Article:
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Understanding Women's Roles in Eradicating Poverty

The idea that UBI (universal basic income) can/should be used as a development tool is both profound and dumbfounding. Shouldn’t UBI just exist? Why doesn’t it exist for all people? Does the average American understand this fact?

The income gap that exists between men and women here and abroad is a troubling reality that we face, yet it is so engrained in some cultures that breaking down those barriers mean more than just equal work, equal pay. Societal norms, cultural traditions, and generations of “this is the way things work” can become an emotional catharsis, stirring up deep seeded emotions. In focusing on UBI for women in particular, there have been recent studies that suggest this might be a “way to both empower women and reduce hunger in the region” (Nair, 2017). I chose to reflect on my own experiences, living in SE Asia, and how this discussion impacts women in this region. In my research I found that “women in these countries fare well enough…in terms of literacy, employment, political participation, and the right to organize. But this has not translated into greater gender equality” (Nair, 2017). How can this be? Everything is right there; these women are on the cusp of a transformative revolution. What’s stopping them?

Gender stereotypes can attribute to some of the impediment. These stereotypes are barriers that can be difficult to break down because they are the cultural identity of a people. So where to begin? This article states that women should become “agents of change” where they could take part in the earnings and financial decisions for the family. Look at this example: “If women were provided with sufficient income to feed their families, it would translate into better nutrition, health and general well-being for children others entrusted in their care, and by extension, their communities” (Nair, 2017). Nutrition and general health and well-being are some of the basic struggles faced by the world’s poorest. If we can improve in this aspect of society, it can have monumental impacts. To become agents of change, education is key: educating the community as a whole about the positive impacts of increased earnings for women and education for women in school or in job training skills. Cultural sensitivity is a key element of this educational process. It is pertinent to understand that changes in culture and traditions can be a slow process and a delicate situation to navigate for communities in the poorest areas of the world.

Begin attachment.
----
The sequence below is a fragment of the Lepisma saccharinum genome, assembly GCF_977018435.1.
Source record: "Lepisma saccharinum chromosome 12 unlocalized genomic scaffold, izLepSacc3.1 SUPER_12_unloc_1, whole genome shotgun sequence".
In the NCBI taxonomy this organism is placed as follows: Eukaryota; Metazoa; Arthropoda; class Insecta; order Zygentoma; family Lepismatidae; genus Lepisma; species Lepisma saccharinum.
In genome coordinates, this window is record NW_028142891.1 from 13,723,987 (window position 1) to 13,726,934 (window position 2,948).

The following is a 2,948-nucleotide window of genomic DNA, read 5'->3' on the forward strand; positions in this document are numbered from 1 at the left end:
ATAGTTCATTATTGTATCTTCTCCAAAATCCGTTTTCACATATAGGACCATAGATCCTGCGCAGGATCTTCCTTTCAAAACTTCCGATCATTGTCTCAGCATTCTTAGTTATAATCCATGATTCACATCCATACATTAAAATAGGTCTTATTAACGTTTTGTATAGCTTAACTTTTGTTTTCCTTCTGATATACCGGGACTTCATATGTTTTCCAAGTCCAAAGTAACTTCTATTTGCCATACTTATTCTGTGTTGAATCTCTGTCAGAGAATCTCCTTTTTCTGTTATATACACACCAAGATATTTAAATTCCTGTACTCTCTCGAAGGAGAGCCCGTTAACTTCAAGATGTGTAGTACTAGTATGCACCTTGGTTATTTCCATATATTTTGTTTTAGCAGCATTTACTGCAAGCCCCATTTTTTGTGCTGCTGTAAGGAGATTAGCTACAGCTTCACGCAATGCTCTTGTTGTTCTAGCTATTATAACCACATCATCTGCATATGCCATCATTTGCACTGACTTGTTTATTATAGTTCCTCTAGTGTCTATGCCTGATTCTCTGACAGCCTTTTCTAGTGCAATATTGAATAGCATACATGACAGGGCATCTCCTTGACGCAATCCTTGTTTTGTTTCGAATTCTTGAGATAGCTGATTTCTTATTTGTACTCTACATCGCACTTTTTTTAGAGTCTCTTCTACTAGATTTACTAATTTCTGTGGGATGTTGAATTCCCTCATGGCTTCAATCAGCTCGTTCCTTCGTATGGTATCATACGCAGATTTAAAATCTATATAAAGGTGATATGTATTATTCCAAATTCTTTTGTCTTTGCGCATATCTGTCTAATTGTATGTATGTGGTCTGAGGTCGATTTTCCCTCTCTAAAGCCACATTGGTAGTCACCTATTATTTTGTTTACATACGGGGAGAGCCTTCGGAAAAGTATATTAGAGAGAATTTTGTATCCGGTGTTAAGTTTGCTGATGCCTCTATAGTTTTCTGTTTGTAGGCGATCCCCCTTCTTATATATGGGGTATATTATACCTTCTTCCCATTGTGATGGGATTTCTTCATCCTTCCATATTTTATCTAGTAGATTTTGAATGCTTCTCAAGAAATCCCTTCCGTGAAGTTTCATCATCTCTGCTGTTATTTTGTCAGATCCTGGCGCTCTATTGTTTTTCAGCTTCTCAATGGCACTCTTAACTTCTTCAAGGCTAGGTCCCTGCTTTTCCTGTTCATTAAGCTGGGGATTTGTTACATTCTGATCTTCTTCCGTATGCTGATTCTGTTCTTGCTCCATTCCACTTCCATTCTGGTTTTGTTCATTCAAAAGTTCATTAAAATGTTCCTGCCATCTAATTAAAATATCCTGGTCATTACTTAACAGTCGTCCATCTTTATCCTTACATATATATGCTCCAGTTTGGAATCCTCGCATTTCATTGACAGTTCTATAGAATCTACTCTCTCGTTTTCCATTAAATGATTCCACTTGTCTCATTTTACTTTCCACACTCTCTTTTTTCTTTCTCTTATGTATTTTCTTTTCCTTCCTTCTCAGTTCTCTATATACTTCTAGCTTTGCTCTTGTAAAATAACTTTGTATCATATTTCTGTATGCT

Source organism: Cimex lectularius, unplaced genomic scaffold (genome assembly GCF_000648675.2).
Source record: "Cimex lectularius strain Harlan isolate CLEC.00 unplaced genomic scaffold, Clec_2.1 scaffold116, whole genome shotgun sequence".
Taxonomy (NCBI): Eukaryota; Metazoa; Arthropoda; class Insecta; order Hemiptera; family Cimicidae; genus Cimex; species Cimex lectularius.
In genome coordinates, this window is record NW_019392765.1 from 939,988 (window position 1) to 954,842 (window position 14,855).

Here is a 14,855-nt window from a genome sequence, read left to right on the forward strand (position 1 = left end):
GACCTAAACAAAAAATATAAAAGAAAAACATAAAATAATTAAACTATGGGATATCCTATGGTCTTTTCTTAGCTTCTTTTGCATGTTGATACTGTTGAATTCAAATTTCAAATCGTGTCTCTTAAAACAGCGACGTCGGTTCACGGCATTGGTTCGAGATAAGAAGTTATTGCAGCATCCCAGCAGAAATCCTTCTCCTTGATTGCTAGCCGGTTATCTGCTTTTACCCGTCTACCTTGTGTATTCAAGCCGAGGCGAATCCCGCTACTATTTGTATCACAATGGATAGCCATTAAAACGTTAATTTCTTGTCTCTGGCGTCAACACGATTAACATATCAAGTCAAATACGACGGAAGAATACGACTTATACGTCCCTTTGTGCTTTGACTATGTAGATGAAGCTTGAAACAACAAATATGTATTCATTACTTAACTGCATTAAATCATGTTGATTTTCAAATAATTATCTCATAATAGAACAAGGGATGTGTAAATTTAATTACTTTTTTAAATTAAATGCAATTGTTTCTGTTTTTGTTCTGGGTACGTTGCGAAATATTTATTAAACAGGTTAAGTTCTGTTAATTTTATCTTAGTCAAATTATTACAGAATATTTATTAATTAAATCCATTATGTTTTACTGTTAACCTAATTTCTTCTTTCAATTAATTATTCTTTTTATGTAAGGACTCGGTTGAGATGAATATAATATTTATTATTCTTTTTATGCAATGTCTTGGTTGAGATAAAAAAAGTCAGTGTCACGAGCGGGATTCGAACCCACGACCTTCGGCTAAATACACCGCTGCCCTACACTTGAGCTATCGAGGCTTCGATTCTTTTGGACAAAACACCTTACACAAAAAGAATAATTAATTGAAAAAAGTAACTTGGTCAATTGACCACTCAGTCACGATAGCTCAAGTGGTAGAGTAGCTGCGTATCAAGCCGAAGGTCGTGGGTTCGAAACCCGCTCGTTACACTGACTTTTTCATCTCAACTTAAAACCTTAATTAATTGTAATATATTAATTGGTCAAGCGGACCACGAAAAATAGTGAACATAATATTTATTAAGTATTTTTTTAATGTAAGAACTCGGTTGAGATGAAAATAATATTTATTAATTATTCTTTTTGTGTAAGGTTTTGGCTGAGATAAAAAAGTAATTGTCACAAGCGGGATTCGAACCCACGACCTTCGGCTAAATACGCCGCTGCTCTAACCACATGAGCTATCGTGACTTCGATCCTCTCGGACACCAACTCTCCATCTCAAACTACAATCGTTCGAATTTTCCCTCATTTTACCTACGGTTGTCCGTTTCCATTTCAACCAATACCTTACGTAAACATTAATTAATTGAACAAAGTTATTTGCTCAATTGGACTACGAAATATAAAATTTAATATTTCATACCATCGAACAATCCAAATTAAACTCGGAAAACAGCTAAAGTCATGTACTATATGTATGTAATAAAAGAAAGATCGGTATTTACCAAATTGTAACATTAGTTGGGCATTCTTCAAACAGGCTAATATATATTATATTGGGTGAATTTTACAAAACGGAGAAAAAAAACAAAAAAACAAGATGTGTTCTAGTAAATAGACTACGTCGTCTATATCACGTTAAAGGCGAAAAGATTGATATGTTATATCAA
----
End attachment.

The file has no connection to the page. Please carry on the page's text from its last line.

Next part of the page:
As I reflect on how I can help to effect this change, I focus on educating others and aligning myself with organizations who have similar goals. A trained Political Scientist, it is engrained in me to conduct thorough research, find out why something is the way it is by studying a society’s history. A graduate student of Education, with an emphasis on ESOL, which constantly connects me with marginalized people around the world, I have learned the processes necessary to create change: it takes a village. Each one of us is not an island and we must choose to go beyond an initial contact, support a student by connecting with their parents, visit their home, research their culture; effect change in a community by digging deeper, understanding their cultural traditions and values. This kind of mentality forces me to find solutions and, like in the children’s book I read with conviction to my students, “questions are tricky and some hold on tight, and this one kept [me] awake through the night” (Beaty, 2013).

References

Beaty, Andrea. (2013). Rosie Revere, Engineer. Abrams Books for Young Readers.

Nair, Tamara. (2017). Free Money For Women Could Be a Solution to Poverty in Southeast Asia. The

Conversation. www.businessinsider.com/basic-income-southeast-asia-for-women-2017-7.

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